Based on a workshop held in August 2019, Defence Science and Technology Group have released a new report into ethical AI uses in a Defence context.
Gathering thought leaders from Defence, academia, industry, government agencies and the media, the format allowed for a blend of lectures, tutorials and break out brainstorming sessions along a number of themes.
20 topics emerged from the workshop including: education command, effectiveness, integration, transparency, human factors, scope, confidence, resilience, sovereign capability, safety, supply chain, test and evaluation, misuse and risks, authority pathway, data subjects, protected symbols and surrender, de-escalation, explainability and accountability.
These topics were categorised into five facets of ethical AI:
- Responsibility – who is responsible for AI?
- Governance – how is AI controlled?
- Trust – how can AI be trusted?
- Law – how can AI be used lawfully?
- Traceability – How are the actions of AI recorded?
The technical report entitled A Method for Ethical AI in Defence summarises the discussions from the workshop, and outlines a pragmatic ethical methodology to enhance further communication between software engineers, integrators and operators during the development and operation of AI projects in Defence.
Chief Defence Scientist, Professor Tanya Monro, said AI technologies offer many benefits such as saving lives by removing humans from high-threat environments and improving Australian advantage by providing more in-depth and faster situational awareness.
“Upfront engagement on AI technologies, and consideration of ethical aspects needs to occur in parallel with technology development,” Professor Monro said.
The significant potential of AI technologies and autonomous systems is being explored through the Science, Technology and Research (STaR) Shots from the More, together: Defence Science and Technology Strategy 2030 as well as meeting the needs of the updated National Security Science & Technology Priorities.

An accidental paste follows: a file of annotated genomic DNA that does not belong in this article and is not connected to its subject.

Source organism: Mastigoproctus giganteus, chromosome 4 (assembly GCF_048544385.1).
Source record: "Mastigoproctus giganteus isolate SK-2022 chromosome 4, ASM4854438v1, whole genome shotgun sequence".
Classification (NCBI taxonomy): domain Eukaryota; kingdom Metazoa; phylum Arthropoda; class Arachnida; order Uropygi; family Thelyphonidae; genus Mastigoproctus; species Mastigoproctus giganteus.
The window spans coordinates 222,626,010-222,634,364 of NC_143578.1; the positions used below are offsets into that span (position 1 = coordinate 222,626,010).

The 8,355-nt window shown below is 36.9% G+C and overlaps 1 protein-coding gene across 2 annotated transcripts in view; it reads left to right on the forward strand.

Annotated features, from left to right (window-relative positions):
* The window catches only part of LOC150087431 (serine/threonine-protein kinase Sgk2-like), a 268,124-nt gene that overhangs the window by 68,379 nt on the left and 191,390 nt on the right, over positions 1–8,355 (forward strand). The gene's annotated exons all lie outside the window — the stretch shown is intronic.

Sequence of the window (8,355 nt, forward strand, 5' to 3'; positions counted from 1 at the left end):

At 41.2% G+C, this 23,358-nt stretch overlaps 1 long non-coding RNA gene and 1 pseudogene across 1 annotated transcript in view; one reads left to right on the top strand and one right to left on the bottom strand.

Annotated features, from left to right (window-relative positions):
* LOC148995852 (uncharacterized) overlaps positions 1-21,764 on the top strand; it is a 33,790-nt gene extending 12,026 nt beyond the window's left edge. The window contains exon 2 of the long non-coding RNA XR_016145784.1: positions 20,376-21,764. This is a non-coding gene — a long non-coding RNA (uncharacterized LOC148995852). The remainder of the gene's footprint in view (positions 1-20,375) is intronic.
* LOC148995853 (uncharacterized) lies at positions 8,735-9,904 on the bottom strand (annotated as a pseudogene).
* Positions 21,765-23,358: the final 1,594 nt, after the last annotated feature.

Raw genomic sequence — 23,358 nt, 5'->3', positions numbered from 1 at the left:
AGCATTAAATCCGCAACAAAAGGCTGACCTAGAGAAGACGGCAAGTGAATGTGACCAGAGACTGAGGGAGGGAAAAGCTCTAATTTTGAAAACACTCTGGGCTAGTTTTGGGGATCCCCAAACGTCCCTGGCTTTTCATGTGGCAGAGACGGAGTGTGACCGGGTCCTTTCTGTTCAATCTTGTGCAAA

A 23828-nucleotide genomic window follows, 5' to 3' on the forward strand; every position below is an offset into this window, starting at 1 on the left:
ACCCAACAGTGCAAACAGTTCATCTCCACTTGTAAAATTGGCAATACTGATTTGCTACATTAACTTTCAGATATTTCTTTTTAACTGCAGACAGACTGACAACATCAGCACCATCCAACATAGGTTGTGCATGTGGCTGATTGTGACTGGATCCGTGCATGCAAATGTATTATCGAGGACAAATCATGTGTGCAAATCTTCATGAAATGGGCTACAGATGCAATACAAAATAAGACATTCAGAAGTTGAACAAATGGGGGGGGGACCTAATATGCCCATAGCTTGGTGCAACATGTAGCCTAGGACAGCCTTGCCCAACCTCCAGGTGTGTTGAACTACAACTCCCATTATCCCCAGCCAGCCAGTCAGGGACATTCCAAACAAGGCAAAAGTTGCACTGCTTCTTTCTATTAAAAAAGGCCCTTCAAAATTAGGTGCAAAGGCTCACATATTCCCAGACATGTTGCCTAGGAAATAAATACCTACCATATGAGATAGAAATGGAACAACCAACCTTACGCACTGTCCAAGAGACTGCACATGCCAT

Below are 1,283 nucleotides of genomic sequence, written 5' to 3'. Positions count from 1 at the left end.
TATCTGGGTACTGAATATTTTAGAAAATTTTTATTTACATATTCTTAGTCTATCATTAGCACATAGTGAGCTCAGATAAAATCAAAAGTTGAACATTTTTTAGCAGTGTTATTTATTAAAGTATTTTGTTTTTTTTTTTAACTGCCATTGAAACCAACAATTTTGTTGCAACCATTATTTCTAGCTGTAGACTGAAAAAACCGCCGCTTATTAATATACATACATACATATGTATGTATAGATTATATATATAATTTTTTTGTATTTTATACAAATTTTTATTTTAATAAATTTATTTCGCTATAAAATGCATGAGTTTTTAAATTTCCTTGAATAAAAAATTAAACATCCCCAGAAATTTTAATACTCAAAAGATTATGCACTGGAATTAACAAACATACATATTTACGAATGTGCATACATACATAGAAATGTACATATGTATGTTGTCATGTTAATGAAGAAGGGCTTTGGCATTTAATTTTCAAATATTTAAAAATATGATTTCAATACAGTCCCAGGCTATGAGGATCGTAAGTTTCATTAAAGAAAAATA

“Defence research incorporating AI and human-autonomy teaming continues to drive innovation, such as work on the Allied IMPACT (AIM) Command and Control (C2) System demonstrated at Autonomous Warrior 2018 and the establishment of the Trusted Autonomous Systems Defence CRC (TASCRC).”
A further outcome of the workshop was the development of a practical methodology that could support AI project managers and teams to manage ethical risks. This methodology includes three tools: an Ethical AI for Defence Checklist, Ethical AI Risk Matrix and a Legal and Ethical Assurance Program Plan (LEAPP).
ADM Comment: I was involved in the initial consultation/brainstorming day at the ANU Shine Dome as part of this program. I was impressed with the level of engagement from the TASCRC and Plan Jericho teams with the delegates.
In particular, I was part of a syndicate of thinkers looking at the role of big data and AI in a health monitoring/logistics context. The hypotheticals were mind bending. For example, a deployed solider becomes pregnant on operations; the smart health monitoring system knows before they do. Who does the system tell and when? All the flow on effects are enormous and this is but one example.
The follow up and engagement facilitated by Kate Devitt and her team was is an excellent model for collaboration and innovation that could be applied in other areas of Defence thinking. An excellent report and absorbing topic for those in our community.